On January 13, 1966, President Lyndon B. Johnson appoints the first African American cabinet member, making Robert C. Weaver head of the Department of Housing and Urban Development (HUD), the agency that develops and implements national housing policy and enforces fair housing laws. In keeping with his vision for a Great Society, Johnson sought to improve race relations and eliminate urban blight. As many of the country’s African Americans lived in run-down inner-city areas, appointing Weaver was an attempt to show his African American constituency that he meant business on both counts.
Weaver’s expertise in social and economic issues concerning urban African Americans was well-known. Prior to his appointment as HUD secretary, he held key positions in several Democratic administrations. Under Franklin D. Roosevelt in the mid-to-late 1930s, he advised the secretary of the interior and served as a special assistant with the Housing Authority. In 1940, he was appointed to the National Defense Advisory Commission and worked to mobilize black workers during World War II. From 1955 to 1959, Weaver served as rent commissioner for the state of New York, then went on to serve as head of the Housing and Home Finance Agency under President John F. Kennedy.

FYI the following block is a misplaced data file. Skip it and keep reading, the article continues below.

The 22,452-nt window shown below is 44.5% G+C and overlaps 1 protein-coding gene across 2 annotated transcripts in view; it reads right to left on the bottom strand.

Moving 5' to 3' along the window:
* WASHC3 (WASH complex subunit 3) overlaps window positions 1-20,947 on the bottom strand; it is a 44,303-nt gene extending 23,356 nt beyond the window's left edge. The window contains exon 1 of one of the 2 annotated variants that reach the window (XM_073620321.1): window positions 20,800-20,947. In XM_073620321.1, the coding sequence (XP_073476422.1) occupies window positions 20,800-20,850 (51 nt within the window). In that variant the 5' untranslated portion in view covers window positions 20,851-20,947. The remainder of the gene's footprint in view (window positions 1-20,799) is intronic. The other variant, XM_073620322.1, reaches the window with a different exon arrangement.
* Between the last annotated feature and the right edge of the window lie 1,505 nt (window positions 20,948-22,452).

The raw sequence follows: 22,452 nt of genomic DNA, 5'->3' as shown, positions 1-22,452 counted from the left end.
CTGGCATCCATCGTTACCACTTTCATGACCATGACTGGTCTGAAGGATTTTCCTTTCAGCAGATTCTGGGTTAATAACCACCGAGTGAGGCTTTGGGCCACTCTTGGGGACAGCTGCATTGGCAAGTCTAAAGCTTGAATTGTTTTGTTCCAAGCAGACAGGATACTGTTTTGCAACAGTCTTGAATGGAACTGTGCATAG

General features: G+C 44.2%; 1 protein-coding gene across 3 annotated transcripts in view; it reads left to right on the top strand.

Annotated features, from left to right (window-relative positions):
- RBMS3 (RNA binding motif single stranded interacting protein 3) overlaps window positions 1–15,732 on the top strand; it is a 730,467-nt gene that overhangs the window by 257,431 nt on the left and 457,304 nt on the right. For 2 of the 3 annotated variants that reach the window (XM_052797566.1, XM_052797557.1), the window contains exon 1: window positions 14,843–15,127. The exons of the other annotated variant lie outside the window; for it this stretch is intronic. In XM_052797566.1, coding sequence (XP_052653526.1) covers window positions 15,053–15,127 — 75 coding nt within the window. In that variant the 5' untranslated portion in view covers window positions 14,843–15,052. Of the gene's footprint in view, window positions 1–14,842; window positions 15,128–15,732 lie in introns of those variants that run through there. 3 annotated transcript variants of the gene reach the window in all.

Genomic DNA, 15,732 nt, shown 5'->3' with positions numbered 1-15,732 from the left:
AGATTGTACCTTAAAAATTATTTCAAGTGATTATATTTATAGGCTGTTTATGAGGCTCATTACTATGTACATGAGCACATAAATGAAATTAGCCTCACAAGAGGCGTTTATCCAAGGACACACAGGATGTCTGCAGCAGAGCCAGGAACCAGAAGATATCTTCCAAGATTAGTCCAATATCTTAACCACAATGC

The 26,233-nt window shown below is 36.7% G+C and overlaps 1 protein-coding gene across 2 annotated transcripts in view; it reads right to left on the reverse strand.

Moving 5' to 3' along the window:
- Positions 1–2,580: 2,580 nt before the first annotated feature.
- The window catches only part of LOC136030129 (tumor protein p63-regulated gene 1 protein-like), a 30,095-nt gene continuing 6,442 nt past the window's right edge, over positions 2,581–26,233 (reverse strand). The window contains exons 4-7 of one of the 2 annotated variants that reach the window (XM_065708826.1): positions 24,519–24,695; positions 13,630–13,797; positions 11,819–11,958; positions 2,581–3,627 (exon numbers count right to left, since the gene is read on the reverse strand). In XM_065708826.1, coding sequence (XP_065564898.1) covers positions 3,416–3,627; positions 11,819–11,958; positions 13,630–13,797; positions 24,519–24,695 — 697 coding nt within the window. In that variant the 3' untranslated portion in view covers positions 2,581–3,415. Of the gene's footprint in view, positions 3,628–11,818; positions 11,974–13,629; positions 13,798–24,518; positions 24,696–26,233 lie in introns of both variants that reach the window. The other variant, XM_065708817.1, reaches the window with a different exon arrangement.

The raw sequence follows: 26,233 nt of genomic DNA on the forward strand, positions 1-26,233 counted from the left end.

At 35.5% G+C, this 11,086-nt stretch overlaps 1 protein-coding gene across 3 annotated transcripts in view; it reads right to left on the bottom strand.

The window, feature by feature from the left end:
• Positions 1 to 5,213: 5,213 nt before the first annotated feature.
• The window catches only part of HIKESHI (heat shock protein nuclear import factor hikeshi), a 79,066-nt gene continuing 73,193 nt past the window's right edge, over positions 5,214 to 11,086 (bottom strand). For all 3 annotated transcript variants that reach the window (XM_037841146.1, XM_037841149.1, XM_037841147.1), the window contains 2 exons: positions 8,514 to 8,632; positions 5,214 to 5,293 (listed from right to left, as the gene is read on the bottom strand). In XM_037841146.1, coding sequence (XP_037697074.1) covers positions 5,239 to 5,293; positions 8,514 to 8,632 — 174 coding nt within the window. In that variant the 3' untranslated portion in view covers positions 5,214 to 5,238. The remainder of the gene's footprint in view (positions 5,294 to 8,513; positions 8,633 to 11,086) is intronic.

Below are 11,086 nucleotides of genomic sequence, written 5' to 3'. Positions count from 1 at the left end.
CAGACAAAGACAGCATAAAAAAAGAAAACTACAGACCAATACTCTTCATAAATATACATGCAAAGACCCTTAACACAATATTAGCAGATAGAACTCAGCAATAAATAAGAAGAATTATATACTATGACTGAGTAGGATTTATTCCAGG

As HUD’s senior administrator, Weaver expanded affordable housing programs and, in 1968, advocated for the passage of the Fair Housing Act, which prohibited discrimination against any person in the terms, conditions, or privileges of sale or rental of a dwelling, or in the provision of services or facilities in connection therewith, because of race, color, religion, sex, familial status, or national origin. Weaver and Johnson shared the goal of revitalizing America’s urban areas through improved housing, the creation of inner-city parks and support for African American-owned businesses.